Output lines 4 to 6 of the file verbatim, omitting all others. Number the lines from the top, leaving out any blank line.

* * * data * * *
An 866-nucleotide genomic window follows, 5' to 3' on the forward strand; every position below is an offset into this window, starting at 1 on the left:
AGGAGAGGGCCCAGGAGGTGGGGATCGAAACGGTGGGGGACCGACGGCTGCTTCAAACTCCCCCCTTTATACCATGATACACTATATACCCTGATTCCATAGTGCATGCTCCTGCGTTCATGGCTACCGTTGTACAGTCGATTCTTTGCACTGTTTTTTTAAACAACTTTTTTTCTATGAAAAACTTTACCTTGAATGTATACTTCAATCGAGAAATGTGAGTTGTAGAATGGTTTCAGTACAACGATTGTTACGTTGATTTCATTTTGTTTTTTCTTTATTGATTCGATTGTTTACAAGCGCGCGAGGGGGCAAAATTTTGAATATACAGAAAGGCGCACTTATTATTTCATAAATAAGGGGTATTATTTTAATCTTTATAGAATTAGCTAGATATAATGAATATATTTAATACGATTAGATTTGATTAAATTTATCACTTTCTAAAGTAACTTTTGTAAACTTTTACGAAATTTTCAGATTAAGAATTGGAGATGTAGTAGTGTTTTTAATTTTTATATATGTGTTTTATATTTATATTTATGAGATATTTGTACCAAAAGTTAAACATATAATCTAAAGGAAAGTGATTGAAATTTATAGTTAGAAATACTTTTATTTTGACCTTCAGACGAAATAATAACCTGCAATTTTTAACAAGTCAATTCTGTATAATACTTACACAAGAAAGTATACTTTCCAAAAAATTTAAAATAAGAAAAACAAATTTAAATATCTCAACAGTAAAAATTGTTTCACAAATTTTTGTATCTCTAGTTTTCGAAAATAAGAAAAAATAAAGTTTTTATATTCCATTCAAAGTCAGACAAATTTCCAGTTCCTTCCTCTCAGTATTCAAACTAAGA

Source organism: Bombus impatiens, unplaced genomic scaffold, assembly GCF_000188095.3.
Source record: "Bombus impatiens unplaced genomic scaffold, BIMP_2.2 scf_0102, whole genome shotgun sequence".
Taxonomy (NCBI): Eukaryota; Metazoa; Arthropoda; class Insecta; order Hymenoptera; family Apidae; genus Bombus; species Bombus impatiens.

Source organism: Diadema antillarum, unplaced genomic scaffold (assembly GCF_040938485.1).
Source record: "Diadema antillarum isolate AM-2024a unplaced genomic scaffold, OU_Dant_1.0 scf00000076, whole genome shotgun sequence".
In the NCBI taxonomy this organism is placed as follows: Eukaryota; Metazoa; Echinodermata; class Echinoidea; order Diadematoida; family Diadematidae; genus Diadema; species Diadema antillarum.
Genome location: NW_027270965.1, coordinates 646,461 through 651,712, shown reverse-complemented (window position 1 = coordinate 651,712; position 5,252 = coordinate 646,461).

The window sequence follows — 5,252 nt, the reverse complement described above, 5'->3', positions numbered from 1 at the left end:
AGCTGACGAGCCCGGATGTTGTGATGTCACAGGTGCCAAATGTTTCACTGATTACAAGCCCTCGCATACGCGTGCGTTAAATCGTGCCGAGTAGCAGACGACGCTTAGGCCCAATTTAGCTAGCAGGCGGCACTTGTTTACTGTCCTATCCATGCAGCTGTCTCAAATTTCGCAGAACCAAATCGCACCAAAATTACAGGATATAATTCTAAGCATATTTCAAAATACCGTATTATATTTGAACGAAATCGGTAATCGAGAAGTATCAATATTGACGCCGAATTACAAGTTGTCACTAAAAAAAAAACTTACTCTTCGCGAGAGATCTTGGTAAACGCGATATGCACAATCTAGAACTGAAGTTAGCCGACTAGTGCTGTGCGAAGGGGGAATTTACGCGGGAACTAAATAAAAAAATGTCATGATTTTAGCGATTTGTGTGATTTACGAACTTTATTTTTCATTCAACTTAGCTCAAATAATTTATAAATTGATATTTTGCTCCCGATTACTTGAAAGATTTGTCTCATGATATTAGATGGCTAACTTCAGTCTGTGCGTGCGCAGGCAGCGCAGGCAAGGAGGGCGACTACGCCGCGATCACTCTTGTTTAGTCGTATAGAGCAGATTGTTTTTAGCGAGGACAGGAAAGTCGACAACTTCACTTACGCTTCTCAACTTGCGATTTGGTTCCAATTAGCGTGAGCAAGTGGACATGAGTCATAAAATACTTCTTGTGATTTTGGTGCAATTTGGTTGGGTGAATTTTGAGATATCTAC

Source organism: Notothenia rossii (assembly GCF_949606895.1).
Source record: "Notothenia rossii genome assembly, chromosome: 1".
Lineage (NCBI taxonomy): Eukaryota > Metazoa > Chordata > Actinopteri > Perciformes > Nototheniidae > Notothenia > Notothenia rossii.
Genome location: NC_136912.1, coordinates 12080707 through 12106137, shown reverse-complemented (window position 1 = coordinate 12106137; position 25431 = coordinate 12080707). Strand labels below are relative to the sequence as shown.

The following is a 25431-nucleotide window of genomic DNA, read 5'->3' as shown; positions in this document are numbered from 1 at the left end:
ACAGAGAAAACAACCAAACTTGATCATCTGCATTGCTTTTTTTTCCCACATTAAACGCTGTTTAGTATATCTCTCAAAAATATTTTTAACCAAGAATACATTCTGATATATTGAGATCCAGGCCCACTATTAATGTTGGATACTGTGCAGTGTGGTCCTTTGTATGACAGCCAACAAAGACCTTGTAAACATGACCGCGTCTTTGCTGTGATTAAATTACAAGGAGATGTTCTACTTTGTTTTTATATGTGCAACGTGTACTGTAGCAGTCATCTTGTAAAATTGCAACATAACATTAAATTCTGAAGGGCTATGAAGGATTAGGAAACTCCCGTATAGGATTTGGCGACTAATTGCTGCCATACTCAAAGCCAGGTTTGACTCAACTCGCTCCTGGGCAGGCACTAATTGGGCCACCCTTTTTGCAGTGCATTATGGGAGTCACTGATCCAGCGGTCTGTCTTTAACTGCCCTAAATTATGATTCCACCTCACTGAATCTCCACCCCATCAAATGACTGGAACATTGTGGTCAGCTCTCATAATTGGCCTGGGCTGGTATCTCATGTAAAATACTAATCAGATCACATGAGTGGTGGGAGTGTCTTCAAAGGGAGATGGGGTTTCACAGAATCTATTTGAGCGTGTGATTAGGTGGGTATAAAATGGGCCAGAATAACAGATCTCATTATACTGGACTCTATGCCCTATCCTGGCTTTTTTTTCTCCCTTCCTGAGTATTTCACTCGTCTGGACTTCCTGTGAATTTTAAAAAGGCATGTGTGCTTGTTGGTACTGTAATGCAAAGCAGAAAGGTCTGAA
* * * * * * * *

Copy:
Source record: "Bombus impatiens unplaced genomic scaffold, BIMP_2.2 scf_0102, whole genome shotgun sequence".
Taxonomy (NCBI): Eukaryota; Metazoa; Arthropoda; class Insecta; order Hymenoptera; family Apidae; genus Bombus; species Bombus impatiens.

Source organism: Diadema antillarum, unplaced genomic scaffold (assembly GCF_040938485.1).